The original version (the one restored to Criterion Collection DVD and laserdisc) runs 163 minutes. When Winston Churchill expressed his vehement dislike for the film, the British distributor, Rank Films, cut it to 140 minutes. The film was chopped to pieces when it was imported to the United States in 1945, running around 120 minutes (in which the film's vital flashback structure is eliminated and the story is told from beginning to end). The film was further cut to 90 minutes and ran on public television often in the 1970's (in the Criterion commentary, Martin Scorsese comments that this is the version he saw late night when working on New York, New York (1977)). For years, it was thought that the only existing version was this 90-minute version. In 1983, with the cooperation of the Archers, the epic film was restored to the full 163-minute length, much to the delight of Emeric Pressburger (whose favorite film this was). The film was reconstructed to the original flashback structure and many scenes taking place during World War I were restored, including the much-discussed black soldier. See more »

Connections

Referenced in The 100 Greatest War Films (2005) See more »

Soundtracks

Commando Patrol
(uncredited)
Written by Allan Gray, Stan Bowsher and Walter Ridley
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User Reviews

 
Wonderful film
27 July 2001 | by oiyouSee all my reviews

This has to be my all time favourite movie. It is the story of Clive Candy (Roger Livesey), a British Army officer, from 1902 to 1942. It is told as a flashback in three sections - 1902, 1918 and 1942. Deborah Kerr plays three women in his life, Edith Hunter, who he falls in love with in 1902, Barbara Wynne, who he marries in 1918 and Angela/Johnny his driver in 1942. Anton Walbrook plays Theo who fights a duel with Candy in 1902 and then becomes friends with Candy and Edith and marries Edith. They meet briefly in 1918 when Theo is being sent back to Germany from a British POW camp. In 1942 they meet again although both Edith and Barbara have died by then. When Theo sees Johnny he realises why Clive chose her to be his driver. Other excellent perfomers include John Laurie as Candy's WWI driver and later his butler. Some of the lines must have meant a lot to Emerich Pressburger, particularly when Theo explains why he left Germany so late after the Nazis came to power and the bit when Theo says it must be hard losing your wife abroad and Candy replies "It wasn't abroad, it was Jamaica" which summed up the David Low cartoon character Col Blimp's attitude to the world and particularly the British Empire. The film is not a war story, though it features a soldier. It is not a sloppy romance, though it features a man looking for his ideal woman. It more than either or both put together. It is without doubt due to the consummate skills of Powell and Pressburger every bit as much as the excellent performances they coaxed out of the superb cast. Winston Churchill hated the film and tried to have it banned as it featured a sympathetic German character when Britain was at war with Germany. I am so glad he failed.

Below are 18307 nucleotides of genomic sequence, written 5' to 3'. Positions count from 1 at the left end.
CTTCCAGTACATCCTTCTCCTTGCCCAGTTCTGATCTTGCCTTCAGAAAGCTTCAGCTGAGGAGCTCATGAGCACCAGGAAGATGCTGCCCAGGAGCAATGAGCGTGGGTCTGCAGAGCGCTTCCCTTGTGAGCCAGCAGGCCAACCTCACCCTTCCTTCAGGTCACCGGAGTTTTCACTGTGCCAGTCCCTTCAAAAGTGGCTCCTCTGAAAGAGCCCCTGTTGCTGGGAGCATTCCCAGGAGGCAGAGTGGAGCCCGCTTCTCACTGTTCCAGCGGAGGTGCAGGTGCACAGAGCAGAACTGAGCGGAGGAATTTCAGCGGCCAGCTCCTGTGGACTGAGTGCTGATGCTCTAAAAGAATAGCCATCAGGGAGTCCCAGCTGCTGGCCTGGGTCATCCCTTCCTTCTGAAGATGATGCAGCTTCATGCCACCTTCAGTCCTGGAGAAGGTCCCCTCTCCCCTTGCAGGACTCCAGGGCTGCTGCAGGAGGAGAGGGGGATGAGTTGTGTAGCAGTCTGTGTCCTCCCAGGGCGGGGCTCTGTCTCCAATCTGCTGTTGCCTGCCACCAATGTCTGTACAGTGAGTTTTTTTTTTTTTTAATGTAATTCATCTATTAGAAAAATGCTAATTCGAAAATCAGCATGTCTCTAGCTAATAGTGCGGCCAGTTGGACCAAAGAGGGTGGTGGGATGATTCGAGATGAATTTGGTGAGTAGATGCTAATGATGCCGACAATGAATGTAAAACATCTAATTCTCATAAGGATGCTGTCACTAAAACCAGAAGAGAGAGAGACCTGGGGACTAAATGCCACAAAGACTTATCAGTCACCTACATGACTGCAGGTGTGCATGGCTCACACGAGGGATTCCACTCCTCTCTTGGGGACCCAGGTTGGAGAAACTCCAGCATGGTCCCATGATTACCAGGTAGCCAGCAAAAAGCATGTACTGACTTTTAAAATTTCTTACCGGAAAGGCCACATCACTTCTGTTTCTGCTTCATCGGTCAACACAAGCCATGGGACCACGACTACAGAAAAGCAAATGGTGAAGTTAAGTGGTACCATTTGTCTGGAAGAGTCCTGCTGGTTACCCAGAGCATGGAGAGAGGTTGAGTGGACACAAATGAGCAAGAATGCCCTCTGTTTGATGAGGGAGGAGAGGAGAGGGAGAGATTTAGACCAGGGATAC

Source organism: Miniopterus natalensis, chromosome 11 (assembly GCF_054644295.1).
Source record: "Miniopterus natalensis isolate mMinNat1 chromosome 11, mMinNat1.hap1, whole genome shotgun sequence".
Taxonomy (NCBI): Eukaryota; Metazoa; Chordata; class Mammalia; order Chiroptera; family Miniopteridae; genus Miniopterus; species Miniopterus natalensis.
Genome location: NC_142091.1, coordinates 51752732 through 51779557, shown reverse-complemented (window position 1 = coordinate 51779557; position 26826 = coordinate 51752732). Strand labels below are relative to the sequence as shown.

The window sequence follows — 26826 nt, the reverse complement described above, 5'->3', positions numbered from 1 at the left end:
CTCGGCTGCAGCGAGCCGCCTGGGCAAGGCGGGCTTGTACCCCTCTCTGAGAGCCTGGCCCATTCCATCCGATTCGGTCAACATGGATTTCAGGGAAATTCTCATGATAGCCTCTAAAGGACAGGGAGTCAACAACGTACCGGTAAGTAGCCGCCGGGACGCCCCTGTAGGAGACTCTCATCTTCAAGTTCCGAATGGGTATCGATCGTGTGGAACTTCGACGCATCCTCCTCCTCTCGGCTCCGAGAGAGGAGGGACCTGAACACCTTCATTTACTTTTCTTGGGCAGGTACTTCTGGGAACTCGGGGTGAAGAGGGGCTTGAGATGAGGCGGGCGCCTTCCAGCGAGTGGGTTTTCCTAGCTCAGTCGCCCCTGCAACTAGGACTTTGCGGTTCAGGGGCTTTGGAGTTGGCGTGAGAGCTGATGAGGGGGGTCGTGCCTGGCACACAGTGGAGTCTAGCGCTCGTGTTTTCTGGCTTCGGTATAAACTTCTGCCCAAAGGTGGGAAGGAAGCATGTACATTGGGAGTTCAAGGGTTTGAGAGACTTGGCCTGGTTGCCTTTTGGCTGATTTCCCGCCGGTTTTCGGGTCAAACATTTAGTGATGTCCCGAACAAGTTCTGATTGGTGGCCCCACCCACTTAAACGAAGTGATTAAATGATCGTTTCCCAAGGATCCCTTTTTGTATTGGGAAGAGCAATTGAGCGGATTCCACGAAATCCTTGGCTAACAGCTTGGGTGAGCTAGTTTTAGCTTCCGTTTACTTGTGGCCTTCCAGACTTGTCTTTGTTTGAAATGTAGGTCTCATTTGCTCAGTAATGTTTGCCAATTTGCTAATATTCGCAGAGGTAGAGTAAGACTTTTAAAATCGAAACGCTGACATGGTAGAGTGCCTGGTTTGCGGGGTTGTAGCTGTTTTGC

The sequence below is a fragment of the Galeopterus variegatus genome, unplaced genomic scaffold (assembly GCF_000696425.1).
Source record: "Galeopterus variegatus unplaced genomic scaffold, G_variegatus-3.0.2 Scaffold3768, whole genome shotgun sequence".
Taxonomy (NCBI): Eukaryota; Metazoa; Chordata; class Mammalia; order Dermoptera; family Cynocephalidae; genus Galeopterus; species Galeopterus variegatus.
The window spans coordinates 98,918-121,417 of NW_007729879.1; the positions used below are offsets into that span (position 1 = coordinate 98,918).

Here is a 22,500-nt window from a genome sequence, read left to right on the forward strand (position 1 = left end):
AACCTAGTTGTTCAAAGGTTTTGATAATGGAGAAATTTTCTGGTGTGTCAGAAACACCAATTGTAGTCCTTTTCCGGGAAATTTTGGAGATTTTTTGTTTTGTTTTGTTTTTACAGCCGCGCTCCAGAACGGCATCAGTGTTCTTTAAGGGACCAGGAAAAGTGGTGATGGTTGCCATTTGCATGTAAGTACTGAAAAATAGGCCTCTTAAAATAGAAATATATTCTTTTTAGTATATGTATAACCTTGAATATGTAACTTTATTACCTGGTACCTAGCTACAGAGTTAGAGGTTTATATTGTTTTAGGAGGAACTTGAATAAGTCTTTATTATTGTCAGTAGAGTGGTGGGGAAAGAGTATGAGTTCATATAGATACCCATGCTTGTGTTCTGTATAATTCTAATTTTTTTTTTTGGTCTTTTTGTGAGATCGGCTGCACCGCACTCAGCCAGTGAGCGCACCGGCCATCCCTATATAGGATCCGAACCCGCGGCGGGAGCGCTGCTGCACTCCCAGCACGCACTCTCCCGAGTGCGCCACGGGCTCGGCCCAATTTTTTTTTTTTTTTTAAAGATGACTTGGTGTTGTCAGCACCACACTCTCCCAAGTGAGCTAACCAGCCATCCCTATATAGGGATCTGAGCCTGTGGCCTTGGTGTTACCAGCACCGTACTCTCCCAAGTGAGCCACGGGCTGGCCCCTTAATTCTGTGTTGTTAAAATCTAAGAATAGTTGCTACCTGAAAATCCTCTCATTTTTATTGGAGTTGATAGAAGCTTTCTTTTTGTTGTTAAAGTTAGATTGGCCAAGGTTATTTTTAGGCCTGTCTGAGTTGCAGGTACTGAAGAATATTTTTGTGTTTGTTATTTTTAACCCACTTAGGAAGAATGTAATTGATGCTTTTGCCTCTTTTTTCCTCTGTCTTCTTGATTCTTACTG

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Details

Country:

UK

Language:

English | French | German

Release Date:

26 July 1943 (UK) See more »

Also Known As:

The Life and Death of Colonel Blimp See more »

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Box Office

Budget:

GBP188,812 (estimated)

Cumulative Worldwide Gross:

$30,129
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Company Credits

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Technical Specs

Runtime:

Sound Mix:

Mono (Western Electric Mirrophonic Recording)

Color:

Color (Technicolor)

Aspect Ratio:

1.37 : 1